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Real Name: Morgan Freeman
Birthday: 06/01/1937
Place of Birth: Memphis, Tennessee
Education: Los Angeles Community College, Los Angeles, CA



By the time he was legendary, it seemed as though artist Morgan Freeman had previously had an extensive and esteemed profession. While he worked vigorously for years in small productions in New York City and on public television’s early morning children’s show “The Electric Company” (1971-1977) which, to his embarrassment, was his most commonly known role, he would not achieve well-known publicity until he landed the Oscar nominated part of the hot-headed pimp Fast Black in “Street Smart” (1987). Due to that role, the actor rocketed into national celebrity, swiftly becoming a household name, and one of Hollywood’s most notable entertainers. 

He was nominated yet again just two years later for his interpretation of Hoke Coleburn in “Driving Miss Daisy” (1989), a role reworked from an earlier off-Broadway production. A third nomination for “The Shawshank Redemption” (1994) firmed up his already admired charm as a superior actor. While it took another ten years to actually win an Academy Award, his part in Clint Eastwood’s “Million Dollar Baby” (2004) ultimately won Freeman the award, and was by then decisively established as one of the best and most admired performers of his genre.

Born on June 1, 1937 in Memphis, Tennessee, Morgan jumped around with his family, making extended layovers in Charleston, MS and Chicago, Illinois before settling in Greenwood, MS. His years spent studying movies, in particular ones with horses and somebody carrying a revolver, provoked him to want to be an actor. Encouraged by teachers at Greenwood High School from where he graduated in 1955, he followed acting only after his attempt to become a fighter pilot in the Air Force. 

But since it was the mid 1950's, he found a military reluctant to allowing African Americans to fly aircraft. The only job accessible to him was radar mechanic. Though discrimination certainly discouraged him from his ambition, his awareness that flying combat planes meant probably killing other humans was the reason he focused his dreams on acting. After his departure from the Air Force in 1961, the young man headed to Los Angeles, where he signed up at the City College and started his drama and acting.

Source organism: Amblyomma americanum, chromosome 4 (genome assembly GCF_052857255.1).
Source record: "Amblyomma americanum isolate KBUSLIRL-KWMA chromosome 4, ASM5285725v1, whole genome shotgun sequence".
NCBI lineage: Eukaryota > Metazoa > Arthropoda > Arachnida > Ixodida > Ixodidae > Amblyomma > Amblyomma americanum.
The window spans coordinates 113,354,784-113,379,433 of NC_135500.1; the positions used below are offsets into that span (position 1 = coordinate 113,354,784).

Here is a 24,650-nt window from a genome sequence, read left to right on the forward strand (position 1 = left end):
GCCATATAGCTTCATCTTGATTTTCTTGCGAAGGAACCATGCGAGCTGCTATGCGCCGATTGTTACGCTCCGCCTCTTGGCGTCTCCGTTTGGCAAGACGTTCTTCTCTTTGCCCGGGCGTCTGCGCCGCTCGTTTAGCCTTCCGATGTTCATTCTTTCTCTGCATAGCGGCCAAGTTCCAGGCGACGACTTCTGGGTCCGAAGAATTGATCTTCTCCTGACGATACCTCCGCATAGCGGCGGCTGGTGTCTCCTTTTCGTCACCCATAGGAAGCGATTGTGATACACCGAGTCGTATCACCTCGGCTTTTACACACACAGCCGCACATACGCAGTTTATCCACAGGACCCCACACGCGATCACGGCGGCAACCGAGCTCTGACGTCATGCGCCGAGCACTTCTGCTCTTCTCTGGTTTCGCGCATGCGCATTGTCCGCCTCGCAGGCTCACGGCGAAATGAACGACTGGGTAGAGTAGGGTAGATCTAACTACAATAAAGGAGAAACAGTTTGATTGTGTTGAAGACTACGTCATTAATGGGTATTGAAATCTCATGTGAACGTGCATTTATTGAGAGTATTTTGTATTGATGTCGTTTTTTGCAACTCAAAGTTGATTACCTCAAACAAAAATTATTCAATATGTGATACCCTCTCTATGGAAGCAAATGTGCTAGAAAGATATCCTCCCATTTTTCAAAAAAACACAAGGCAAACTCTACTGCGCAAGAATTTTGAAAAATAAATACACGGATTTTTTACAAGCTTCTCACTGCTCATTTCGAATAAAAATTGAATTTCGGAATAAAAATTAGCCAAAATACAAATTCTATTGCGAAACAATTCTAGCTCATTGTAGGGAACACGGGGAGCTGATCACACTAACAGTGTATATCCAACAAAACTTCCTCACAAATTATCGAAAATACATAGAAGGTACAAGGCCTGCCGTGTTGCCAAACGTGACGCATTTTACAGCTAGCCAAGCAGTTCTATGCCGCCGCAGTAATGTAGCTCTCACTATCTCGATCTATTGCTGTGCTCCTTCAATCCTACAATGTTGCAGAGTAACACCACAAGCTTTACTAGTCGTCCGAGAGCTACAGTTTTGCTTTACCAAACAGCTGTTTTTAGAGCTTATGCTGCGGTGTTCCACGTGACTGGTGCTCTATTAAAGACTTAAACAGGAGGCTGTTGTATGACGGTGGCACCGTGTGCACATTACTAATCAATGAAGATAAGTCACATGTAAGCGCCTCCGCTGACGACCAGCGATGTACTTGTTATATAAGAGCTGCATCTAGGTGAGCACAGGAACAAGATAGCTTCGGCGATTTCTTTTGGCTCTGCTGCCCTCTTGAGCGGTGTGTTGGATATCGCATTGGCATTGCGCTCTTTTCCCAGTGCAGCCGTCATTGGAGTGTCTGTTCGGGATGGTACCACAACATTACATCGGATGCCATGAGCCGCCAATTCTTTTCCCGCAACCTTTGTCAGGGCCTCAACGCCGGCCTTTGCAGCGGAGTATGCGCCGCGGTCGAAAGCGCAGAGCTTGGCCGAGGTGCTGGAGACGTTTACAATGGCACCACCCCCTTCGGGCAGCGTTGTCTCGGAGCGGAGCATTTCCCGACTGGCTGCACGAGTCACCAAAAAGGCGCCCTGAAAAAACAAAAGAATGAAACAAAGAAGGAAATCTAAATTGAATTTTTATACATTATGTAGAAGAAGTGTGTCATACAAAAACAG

At LACC, he polished his famous harsh speaking manner with the help of speech lessons. In 1971, he created "Easy Reader" on “The Electric Company”,  a hip and classy reading expert who performed song and dance routines to educate children about reading. 

Although anticipating only doing the series for a few seasons, he managed to hang around for eight seasons. He returned to the theater after “The Electric Company,” winning numerous awards, including a Drama Desk Award and the Clarence Derwent Award, for his portrayal as the drunk Zeke in “The Mighty Gents” in 1978. He also won a Tony Award nomination for the same role.

His first Oscar nominated performance in "Street Smart” forever changed his future. After receiving another Oscar nomination for his role as Hoke Colburn in "Driving Miss Daisy" (1989), he gave a knock out rendition in "Glory" (1989) with Denzel Washington, the mind bending story of the first unit of  African American servicemen to serve for the United States during the Civil War. 

He followed with an appearance as the compassionate Judge White in “The Bonfire of the Vanities” starring Tom Hanks and Bruce Willis in 1990, before returning to form with a role as the mysterious, yet honest Moor Azeem in "Robin Hood: Prince of Thieves" (1991) with Kevin Costner and Christian Slater.